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Arcadian Garlic

Arcadia  is the main growing region for Greek garlic! Arcadia is a destination well worth visiting - not only for its superb garlic. 

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In one of my first journeys through the valleys of Peloponnese the tavern owners used to serve me a delicate cream which we know very well everywhere in Greece. But though grandma was a mastercook in preparing Skordalia, this one I have tasted on Peloponnese was extraordinary and in some way more creamy that the one I used to eat in Macedonia. What makes the difference, I have asked around in Arcadia. “Ine poli efkolo pedi mu” (its very simple my child) answered me an old women. We mostly use potatoes and not bread or walnut as you know it from the North! This little fact has been a very important discovery and explains very precisely that people create their own meals in contrast to what is available, vegetables and food that grows and is cultivated next by. 

But how did garlic, the smell of which even the gods found so unbearable that no believer was allowed to enter their temple after eating garlic, reach Arcadia, that musical kingdom of the art of pastoral singing? Quite simply – it didn't! The idyllic Arcadia, where cultured shepherds whiled away the time waiting for the return of the Golden Age by means of noble poetic competition, is purely a fiction of Virgil created around 40 B.C. in imitation of the pastoral poetry written a good 250 years earlier by the Greek poet, Theocritus. It exists only in books and in paintings. Not does its name have anything to do with the plateau in the center of the Peloponnese area, which the traveler and historian Pausanias still described as rough and impassable even around A.D. 170. At the shrine on the top of Mount Lycaeus he issued dark intimations about the human sacrifices that had been made in the pass in honor of the god worshiped there, Zeus Lycaeus, Zeus the wolf god. The view from here far into the region of Arkadia is still worth the climb today.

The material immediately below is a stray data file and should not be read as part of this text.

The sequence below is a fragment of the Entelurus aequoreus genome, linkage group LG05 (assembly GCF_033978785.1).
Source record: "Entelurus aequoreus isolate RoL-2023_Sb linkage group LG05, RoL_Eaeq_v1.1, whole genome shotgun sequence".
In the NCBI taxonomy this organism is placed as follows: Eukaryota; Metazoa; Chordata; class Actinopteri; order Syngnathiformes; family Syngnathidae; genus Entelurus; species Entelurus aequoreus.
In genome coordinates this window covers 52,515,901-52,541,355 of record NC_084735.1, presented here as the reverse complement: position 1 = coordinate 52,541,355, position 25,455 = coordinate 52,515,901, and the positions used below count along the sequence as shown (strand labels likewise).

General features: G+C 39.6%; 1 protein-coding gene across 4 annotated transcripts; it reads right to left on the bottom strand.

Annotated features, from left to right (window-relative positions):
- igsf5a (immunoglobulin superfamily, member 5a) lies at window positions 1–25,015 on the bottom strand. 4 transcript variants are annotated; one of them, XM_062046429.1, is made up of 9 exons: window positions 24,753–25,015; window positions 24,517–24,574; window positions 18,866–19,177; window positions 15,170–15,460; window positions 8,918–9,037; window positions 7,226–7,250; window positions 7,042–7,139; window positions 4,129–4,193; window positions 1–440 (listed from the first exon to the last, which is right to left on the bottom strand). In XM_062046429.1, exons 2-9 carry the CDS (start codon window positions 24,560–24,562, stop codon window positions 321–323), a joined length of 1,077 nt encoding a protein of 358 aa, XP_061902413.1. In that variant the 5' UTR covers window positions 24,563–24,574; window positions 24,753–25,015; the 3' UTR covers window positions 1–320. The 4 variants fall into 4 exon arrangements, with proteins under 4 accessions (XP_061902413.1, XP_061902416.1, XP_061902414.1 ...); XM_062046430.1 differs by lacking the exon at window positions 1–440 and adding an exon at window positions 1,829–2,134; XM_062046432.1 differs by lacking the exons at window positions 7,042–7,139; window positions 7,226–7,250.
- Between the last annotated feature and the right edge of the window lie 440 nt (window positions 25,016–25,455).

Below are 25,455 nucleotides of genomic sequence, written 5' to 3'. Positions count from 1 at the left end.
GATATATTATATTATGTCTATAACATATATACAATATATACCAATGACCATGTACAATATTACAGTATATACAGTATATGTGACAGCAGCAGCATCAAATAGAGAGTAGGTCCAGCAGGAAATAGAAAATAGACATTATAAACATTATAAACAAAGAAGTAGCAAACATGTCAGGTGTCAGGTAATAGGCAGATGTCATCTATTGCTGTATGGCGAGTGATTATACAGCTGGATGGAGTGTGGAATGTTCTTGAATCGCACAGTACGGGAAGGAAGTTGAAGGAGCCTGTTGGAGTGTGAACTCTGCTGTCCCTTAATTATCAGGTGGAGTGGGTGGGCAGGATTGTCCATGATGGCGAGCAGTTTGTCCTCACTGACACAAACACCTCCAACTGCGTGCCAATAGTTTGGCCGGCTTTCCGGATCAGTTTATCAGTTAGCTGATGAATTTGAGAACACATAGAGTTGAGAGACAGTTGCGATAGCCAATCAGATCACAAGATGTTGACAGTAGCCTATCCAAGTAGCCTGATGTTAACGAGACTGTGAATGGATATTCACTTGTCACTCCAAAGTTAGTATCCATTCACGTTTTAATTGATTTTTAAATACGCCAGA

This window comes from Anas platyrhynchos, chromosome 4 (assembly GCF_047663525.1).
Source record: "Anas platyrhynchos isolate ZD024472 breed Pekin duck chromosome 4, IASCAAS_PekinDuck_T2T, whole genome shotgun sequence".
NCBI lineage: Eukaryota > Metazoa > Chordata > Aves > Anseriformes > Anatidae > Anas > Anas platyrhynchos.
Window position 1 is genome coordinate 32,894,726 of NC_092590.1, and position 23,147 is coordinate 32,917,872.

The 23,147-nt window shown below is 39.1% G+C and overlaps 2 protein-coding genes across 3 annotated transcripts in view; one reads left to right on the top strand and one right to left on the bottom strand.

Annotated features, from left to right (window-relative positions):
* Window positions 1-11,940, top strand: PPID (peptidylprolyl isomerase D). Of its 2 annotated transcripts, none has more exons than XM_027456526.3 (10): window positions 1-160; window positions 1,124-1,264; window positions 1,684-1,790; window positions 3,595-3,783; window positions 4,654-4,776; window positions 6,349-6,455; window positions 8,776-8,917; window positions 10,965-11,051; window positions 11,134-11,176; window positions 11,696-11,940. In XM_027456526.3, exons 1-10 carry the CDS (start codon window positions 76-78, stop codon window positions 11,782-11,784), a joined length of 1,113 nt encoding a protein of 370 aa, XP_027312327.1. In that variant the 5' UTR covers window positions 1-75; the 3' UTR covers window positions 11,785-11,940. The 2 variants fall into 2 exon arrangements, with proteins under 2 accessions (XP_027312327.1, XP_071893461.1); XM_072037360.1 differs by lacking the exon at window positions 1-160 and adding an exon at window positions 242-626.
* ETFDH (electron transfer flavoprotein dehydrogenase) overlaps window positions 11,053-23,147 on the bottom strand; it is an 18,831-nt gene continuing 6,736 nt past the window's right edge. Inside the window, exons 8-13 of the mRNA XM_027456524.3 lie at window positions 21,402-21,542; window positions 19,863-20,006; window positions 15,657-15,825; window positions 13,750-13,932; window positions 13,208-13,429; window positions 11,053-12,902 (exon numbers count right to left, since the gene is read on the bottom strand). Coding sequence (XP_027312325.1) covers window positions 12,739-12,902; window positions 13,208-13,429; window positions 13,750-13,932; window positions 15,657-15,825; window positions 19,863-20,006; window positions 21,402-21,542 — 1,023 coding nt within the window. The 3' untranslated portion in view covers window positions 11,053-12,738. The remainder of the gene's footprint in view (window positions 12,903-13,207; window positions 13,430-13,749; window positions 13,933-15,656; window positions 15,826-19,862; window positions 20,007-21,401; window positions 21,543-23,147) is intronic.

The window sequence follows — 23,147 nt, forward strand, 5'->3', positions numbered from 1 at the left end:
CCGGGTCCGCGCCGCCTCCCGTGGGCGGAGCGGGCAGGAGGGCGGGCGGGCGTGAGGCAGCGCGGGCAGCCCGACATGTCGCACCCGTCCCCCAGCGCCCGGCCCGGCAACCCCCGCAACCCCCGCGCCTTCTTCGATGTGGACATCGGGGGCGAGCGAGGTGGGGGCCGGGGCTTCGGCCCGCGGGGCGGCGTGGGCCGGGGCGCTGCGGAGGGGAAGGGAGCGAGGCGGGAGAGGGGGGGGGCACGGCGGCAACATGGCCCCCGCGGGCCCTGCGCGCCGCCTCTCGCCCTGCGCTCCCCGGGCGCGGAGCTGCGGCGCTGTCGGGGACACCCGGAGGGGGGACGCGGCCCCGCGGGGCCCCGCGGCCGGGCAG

This real Arcadia, however, is the main growing region for Greek garlic. Here Allium sativum finds its preferred growing conditions: lots of sun and an extremely dry climate. The long, narrow, gray-green leaves and the white to pink sterile flowers of the spherical inflorescence of this hardy plant that grow to a height of about 3 feet (1 meter) must have died away completely before a start can be made on harvesting the garlic bulbs under the soil. About 2.7 million US tons (2.5 million tons) of garlic are produced each year all over the world, and if properly stored (dry and well ventilated) it can keep for months.

An appetizer of fresh young garlic preserved in oil and vinegar is an Arcadian specialty.


SKORDALIÁ
Garlic cream

1 lb /500 g stale white bread
4 cloves of garlic
1 scant cup/200 ml Greek extra virgin olive oil
Juice of 1 lemon
Salt

Soak the white bread, then squeeze out well. Blend the bread and garlic cloves in a mixer at the lowest setting, gradually adding the olive oil and lemon juice. Arrange on a plate and serve as an appetizer or as an accompaniment to fish and meat dishes. Mashed potato can also be used instead of bread as the basic ingredient for this dish.
 

 

Tips

Skordaliá tastes best if left for a day. If made in large quantities it will keep for a few days if stored in a refrigerator.

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